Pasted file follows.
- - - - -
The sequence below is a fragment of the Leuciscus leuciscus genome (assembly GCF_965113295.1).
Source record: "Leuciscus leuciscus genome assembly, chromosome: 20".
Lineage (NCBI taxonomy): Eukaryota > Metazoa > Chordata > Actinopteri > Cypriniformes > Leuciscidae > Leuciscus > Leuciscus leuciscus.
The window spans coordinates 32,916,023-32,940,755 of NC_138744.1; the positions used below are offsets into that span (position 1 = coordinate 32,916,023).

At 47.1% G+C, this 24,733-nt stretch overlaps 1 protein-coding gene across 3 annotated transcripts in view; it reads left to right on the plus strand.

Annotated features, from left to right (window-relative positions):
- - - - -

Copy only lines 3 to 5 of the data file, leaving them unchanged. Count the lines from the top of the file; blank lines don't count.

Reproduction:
Lineage (NCBI taxonomy): Eukaryota > Metazoa > Chordata > Actinopteri > Cypriniformes > Leuciscidae > Leuciscus > Leuciscus leuciscus.
The window spans coordinates 32,916,023-32,940,755 of NC_138744.1; the positions used below are offsets into that span (position 1 = coordinate 32,916,023).

At 47.1% G+C, this 24,733-nt stretch overlaps 1 protein-coding gene across 3 annotated transcripts in view; it reads left to right on the plus strand.